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September 06, 2007

Comments

Michael

Interesting topic, but this post is pretty hard for me to read, even though I did read the original article. (Not the comment, however...)

Could you add some color or italics to make it more clear which of the three sources a given sentence is from? (Original article, Gregg's comment, this article...)

(Love the blog!)

Max Battcher

Have you put much effort into attempting to the bend the Content Pipeline to your needs in this area? It seems to me that the Content Pipeline is extremely powerful and relatively easy to work with (define new importers/processors in the .NET language of your choice).

One solution I have seen is that a "level format" is used as indirection. The level format references individual art assets and art assets are checked into source control but not built directly by the Content Pipeline. Instead, when a level format is rebuilt by the Content Pipeline (in the case where a level is changed or a full rebuild done) the level format's Content Pipeline Importer/Processor then do the work to import the referenced art assets.

Plus if I remember correctly there are some "easy" ways to make smarter dependency graphs directly in MSBuild's XML if you don't mind hand-editing the .csproj generated by Visual Studio...

Paul Du Bois

Hey Jamie, gotta get home but thought I'd drop some notes on the asset build that we evolved into.

Artists check in DCC source (.ma files and such), and platform-neutral intermediate files (collada, uncompressed dds, and so on)

At first, the game read directly from the intermediate files. After a while this got kind of slow.

Then we added a way to serialize out the loaded assets into something easier/faster to load, but platform-specific. We'd cache these faster-loading files and use them if the timestamps looked OK.

Then we wrote a program (basically a command line version of the game) whose job was to create these cached platform-specific binary files, and wrote a primitive wrapper that loaded up intermediate assets to generate "cached" binary files, and checked them in.

Then we added dependency checking; whenever an intermediate asset is loaded, we keep track of what other assets are requested. The code that loads an animation collada file tries to load a bindpose, so we note that as a dependency. These auto-generated dependency files are saved and checked in. (Note that no programmer needs to do anything to specify a dependency besides use some data during asset processing; it works pretty well)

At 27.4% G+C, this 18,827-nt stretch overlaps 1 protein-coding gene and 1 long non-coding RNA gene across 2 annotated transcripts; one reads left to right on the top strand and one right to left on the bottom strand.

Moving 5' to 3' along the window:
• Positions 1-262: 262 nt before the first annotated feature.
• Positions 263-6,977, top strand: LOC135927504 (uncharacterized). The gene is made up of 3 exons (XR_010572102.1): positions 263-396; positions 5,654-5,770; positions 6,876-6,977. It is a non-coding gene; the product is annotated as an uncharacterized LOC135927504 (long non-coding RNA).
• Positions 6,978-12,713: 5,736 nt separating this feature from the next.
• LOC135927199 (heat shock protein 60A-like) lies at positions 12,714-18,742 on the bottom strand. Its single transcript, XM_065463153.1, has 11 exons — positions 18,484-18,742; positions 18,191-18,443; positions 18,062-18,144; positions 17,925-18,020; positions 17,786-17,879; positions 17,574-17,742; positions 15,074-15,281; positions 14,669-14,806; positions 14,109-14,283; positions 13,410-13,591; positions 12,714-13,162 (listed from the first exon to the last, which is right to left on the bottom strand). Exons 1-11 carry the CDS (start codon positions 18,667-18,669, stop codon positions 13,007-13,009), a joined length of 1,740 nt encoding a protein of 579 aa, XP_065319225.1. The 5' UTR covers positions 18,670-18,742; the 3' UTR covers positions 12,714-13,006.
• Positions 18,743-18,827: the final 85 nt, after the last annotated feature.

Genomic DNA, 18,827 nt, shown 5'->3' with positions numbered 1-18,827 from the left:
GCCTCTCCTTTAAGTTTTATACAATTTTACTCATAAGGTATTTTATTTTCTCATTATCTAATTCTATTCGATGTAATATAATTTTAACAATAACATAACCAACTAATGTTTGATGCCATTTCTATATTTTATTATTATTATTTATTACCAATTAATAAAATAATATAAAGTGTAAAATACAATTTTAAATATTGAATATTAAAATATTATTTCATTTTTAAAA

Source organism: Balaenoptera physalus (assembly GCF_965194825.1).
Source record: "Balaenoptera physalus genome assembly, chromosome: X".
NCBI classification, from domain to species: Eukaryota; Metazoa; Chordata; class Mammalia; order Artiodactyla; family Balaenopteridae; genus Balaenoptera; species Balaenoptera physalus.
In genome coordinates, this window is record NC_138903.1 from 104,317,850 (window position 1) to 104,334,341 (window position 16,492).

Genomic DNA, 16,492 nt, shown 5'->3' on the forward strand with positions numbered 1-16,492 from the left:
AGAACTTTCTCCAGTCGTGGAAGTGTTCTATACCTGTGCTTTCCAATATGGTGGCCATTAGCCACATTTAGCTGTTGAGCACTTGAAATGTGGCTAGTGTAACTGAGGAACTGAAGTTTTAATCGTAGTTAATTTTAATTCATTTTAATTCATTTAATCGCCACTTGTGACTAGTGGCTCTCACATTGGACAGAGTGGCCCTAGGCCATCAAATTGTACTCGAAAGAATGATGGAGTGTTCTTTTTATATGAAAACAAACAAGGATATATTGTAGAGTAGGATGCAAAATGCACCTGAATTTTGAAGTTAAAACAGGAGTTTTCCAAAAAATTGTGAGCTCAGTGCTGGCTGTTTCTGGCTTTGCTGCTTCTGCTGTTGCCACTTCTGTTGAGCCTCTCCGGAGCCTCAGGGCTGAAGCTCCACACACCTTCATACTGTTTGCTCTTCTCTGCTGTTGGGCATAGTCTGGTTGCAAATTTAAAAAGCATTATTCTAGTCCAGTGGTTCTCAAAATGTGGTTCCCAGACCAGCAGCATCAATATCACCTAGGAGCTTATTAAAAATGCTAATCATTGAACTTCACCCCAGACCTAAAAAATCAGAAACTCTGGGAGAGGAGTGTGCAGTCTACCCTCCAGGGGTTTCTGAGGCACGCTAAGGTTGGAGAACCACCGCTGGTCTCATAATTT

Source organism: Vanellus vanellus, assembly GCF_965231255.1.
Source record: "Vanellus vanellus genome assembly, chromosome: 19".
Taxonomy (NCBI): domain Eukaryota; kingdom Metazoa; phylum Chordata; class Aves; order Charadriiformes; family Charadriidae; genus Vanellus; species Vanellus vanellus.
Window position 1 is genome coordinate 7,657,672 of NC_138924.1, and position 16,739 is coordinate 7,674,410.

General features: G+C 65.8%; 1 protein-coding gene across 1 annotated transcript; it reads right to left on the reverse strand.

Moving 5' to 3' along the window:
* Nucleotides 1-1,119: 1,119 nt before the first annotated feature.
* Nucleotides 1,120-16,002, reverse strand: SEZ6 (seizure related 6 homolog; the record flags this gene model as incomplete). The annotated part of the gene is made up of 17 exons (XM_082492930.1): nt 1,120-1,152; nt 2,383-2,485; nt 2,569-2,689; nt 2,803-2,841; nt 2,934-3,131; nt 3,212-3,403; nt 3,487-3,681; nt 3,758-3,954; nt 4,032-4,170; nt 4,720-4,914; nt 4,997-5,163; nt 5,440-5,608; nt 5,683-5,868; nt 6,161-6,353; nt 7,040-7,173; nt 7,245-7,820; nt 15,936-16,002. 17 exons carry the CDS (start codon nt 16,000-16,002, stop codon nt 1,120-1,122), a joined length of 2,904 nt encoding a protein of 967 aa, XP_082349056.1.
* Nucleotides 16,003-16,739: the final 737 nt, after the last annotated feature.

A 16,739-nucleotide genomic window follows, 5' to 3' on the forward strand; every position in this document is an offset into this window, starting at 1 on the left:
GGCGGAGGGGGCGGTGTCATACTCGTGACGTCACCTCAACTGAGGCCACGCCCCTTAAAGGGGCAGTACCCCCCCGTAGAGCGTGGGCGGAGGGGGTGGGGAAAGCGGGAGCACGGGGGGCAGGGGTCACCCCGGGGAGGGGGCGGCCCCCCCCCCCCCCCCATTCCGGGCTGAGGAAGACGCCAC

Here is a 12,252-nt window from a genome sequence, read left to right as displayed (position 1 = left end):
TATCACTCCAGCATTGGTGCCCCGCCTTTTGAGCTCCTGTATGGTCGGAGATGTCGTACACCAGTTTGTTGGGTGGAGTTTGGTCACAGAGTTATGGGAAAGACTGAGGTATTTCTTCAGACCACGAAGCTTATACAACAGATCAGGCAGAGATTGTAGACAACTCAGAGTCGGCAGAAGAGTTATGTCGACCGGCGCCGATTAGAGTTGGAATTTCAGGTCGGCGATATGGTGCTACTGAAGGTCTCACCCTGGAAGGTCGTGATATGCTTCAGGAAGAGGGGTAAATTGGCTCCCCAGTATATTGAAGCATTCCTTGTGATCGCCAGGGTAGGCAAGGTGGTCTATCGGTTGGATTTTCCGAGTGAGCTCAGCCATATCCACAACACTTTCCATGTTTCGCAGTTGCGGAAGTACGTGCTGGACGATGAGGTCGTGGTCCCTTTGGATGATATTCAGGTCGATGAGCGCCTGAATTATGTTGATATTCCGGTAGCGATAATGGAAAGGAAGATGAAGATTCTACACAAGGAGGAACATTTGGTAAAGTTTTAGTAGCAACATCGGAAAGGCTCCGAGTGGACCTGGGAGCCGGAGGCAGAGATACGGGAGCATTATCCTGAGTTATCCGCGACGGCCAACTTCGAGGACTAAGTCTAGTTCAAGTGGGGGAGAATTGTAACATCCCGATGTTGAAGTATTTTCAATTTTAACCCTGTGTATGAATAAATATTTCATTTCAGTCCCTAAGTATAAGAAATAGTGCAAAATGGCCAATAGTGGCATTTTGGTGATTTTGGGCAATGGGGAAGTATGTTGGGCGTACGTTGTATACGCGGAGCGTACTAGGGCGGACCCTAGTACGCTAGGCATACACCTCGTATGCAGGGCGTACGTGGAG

Recently we haven't had to touch it very much; mostly error reporting, figuring out who checked in an asset that fails to process and sending them an email, stuff like that. The next big push will probably be asset aggregation into wad files or whatever.

This is a pretty nice-to-use system. Artists don't need to shepherd anything through a content build, and they can see their changes without doing any building (since the content build code is all linked into the game executable). If we need to change some binary format, we build and check in a new version of the command-line asset builder (automated via ugly but functional web page) and kick off a data build (via same page).

Our dependency scanning (~18K asset files) ranges from 5 or so seconds to 2-3 minutes, depending on the state of the FS cache.

Again, this was all built slowly over time, so we both had stuff up and running quite quickly, and a lot of time to ponder our next moves (which was good, because some of the problems we ran into were subtle and required clever rather than simple solutions) I think the biggest PITA was our use of Collada (ick) but that's not really on topic.

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Jamie's Bragging Rights

  • Spider-Man 2
    The best superhero games of all time Game Informer
    Top five games of all time Yahtzee Croshaw
    Top five superhero games of all time MSNBC
    Top 100 PS2 games of all time Official Playstation 2 Magazine
    1001 Games You Must Play Before You Die Nomination for Excellence in Gameplay Engineering Academy of Interactive Arts & Sciences
  • Schizoid
    Penny Arcade PAX 10 Award
    Nominated for XBLA Best Original Game
    Nominated for XBLA Best Co-Op Game